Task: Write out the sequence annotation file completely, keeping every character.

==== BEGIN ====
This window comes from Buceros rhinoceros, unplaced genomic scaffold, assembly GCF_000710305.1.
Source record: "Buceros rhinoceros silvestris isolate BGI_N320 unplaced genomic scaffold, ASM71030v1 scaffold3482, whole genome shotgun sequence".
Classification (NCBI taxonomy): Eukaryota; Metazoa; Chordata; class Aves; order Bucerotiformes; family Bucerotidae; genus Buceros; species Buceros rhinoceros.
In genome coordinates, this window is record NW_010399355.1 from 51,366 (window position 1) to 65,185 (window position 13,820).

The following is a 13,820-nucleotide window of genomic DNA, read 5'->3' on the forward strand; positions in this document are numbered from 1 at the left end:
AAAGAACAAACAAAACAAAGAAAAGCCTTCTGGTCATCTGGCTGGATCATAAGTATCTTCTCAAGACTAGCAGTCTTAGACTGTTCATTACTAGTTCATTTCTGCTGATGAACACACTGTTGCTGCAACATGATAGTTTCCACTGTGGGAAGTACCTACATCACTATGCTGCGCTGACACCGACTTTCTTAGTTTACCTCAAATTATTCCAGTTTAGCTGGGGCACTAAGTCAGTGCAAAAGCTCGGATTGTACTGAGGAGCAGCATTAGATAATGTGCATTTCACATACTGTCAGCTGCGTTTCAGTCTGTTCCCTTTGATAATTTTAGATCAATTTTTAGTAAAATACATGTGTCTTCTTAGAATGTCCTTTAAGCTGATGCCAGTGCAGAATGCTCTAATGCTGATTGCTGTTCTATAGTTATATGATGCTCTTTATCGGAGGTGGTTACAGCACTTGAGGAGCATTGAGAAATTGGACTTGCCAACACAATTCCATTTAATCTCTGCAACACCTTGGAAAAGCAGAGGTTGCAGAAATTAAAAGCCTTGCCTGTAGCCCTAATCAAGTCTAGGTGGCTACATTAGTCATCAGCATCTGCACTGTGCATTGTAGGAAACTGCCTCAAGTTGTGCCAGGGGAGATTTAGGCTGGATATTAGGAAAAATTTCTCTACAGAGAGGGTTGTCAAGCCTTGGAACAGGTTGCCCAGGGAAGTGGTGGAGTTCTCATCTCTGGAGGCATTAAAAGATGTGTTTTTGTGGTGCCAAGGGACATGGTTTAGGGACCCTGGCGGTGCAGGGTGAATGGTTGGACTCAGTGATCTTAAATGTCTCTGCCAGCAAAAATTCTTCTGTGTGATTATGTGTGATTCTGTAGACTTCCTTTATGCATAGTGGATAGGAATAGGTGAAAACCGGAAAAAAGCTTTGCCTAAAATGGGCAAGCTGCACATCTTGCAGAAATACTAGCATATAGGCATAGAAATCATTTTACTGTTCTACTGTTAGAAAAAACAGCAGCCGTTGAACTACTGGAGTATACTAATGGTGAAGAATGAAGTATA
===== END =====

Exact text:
This window comes from Buceros rhinoceros, unplaced genomic scaffold, assembly GCF_000710305.1.
Source record: "Buceros rhinoceros silvestris isolate BGI_N320 unplaced genomic scaffold, ASM71030v1 scaffold3482, whole genome shotgun sequence".
Classification (NCBI taxonomy): Eukaryota; Metazoa; Chordata; class Aves; order Bucerotiformes; family Bucerotidae; genus Buceros; species Buceros rhinoceros.
In genome coordinates, this window is record NW_010399355.1 from 51,366 (window position 1) to 65,185 (window position 13,820).

The following is a 13,820-nucleotide window of genomic DNA, read 5'->3' on the forward strand; positions in this document are numbered from 1 at the left end:
AAAGAACAAACAAAACAAAGAAAAGCCTTCTGGTCATCTGGCTGGATCATAAGTATCTTCTCAAGACTAGCAGTCTTAGACTGTTCATTACTAGTTCATTTCTGCTGATGAACACACTGTTGCTGCAACATGATAGTTTCCACTGTGGGAAGTACCTACATCACTATGCTGCGCTGACACCGACTTTCTTAGTTTACCTCAAATTATTCCAGTTTAGCTGGGGCACTAAGTCAGTGCAAAAGCTCGGATTGTACTGAGGAGCAGCATTAGATAATGTGCATTTCACATACTGTCAGCTGCGTTTCAGTCTGTTCCCTTTGATAATTTTAGATCAATTTTTAGTAAAATACATGTGTCTTCTTAGAATGTCCTTTAAGCTGATGCCAGTGCAGAATGCTCTAATGCTGATTGCTGTTCTATAGTTATATGATGCTCTTTATCGGAGGTGGTTACAGCACTTGAGGAGCATTGAGAAATTGGACTTGCCAACACAATTCCATTTAATCTCTGCAACACCTTGGAAAAGCAGAGGTTGCAGAAATTAAAAGCCTTGCCTGTAGCCCTAATCAAGTCTAGGTGGCTACATTAGTCATCAGCATCTGCACTGTGCATTGTAGGAAACTGCCTCAAGTTGTGCCAGGGGAGATTTAGGCTGGATATTAGGAAAAATTTCTCTACAGAGAGGGTTGTCAAGCCTTGGAACAGGTTGCCCAGGGAAGTGGTGGAGTTCTCATCTCTGGAGGCATTAAAAGATGTGTTTTTGTGGTGCCAAGGGACATGGTTTAGGGACCCTGGCGGTGCAGGGTGAATGGTTGGACTCAGTGATCTTAAATGTCTCTGCCAGCAAAAATTCTTCTGTGTGATTATGTGTGATTCTGTAGACTTCCTTTATGCATAGTGGATAGGAATAGGTGAAAACCGGAAAAAAGCTTTGCCTAAAATGGGCAAGCTGCACATCTTGCAGAAATACTAGCATATAGGCATAGAAATCATTTTACTGTTCTACTGTTAGAAAAAACAGCAGCCGTTGAACTACTGGAGTATACTAATGGTGAAGAATGAAGTATA